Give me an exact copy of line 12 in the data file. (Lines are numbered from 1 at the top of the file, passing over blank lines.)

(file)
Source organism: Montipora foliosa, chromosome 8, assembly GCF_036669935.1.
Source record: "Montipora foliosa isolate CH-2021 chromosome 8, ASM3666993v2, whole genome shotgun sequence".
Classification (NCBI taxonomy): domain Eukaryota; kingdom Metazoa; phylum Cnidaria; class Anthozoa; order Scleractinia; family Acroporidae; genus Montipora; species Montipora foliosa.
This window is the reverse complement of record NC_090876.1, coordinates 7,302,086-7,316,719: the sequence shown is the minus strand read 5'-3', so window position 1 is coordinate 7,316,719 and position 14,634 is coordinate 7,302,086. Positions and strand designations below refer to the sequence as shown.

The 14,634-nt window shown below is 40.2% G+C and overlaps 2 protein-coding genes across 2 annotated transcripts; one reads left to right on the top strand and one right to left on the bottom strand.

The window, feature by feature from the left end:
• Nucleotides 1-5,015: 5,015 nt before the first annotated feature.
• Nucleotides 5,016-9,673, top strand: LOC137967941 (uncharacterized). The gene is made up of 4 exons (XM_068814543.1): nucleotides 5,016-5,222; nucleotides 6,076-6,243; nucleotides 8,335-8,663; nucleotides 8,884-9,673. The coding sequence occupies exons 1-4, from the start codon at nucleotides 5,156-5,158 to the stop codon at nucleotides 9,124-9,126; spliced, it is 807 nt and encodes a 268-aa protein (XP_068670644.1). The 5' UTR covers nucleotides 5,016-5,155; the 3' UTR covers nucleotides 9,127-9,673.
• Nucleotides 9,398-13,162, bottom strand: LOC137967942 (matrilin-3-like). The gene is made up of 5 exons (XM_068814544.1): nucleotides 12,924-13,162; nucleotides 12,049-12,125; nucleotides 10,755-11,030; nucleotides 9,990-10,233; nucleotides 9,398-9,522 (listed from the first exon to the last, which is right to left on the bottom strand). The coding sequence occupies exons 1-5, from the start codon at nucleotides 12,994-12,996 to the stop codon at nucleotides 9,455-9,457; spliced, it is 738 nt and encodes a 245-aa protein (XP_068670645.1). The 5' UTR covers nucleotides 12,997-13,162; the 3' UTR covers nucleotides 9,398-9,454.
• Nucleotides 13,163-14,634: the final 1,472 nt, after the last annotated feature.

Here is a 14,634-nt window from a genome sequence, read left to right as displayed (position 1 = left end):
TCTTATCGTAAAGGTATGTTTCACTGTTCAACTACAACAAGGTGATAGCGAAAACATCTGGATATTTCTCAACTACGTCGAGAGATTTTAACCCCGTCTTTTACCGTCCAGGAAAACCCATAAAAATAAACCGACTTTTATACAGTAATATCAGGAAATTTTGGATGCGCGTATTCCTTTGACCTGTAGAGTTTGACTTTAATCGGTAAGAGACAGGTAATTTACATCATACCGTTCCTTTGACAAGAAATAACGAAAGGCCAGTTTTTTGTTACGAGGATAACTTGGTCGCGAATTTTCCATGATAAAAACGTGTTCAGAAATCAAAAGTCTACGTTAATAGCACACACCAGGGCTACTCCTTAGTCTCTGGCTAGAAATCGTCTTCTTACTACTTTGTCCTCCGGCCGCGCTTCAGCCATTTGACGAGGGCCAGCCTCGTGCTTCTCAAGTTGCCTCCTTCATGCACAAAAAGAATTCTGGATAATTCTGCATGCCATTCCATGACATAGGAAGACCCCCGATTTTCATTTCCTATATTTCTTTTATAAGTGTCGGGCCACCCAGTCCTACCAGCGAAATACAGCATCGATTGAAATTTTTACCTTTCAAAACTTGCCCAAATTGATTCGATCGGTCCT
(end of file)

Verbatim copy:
TCTTATCGTAAAGGTATGTTTCACTGTTCAACTACAACAAGGTGATAGCGAAAACATCTGGATATTTCTCAACTACGTCGAGAGATTTTAACCCCGTCTTTTACCGTCCAGGAAAACCCATAAAAATAAACCGACTTTTATACAGTAATATCAGGAAATTTTGGATGCGCGTATTCCTTTGACCTGTAGAGTTTGACTTTAATCGGTAAGAGACAGGTAATTTACATCATACCGTTCCTTTGACAAGAAATAACGAAAGGCCAGTTTTTTGTTACGAGGATAACTTGGTCGCGAATTTTCCATGATAAAAACGTGTTCAGAAATCAAAAGTCTACGTTAATAGCACACACCAGGGCTACTCCTTAGTCTCTGGCTAGAAATCGTCTTCTTACTACTTTGTCCTCCGGCCGCGCTTCAGCCATTTGACGAGGGCCAGCCTCGTGCTTCTCAAGTTGCCTCCTTCATGCACAAAAAGAATTCTGGATAATTCTGCATGCCATTCCATGACATAGGAAGACCCCCGATTTTCATTTCCTATATTTCTTTTATAAGTGTCGGGCCACCCAGTCCTACCAGCGAAATACAGCATCGATTGAAATTTTTACCTTTCAAAACTTGCCCAAATTGATTCGATCGGTCCT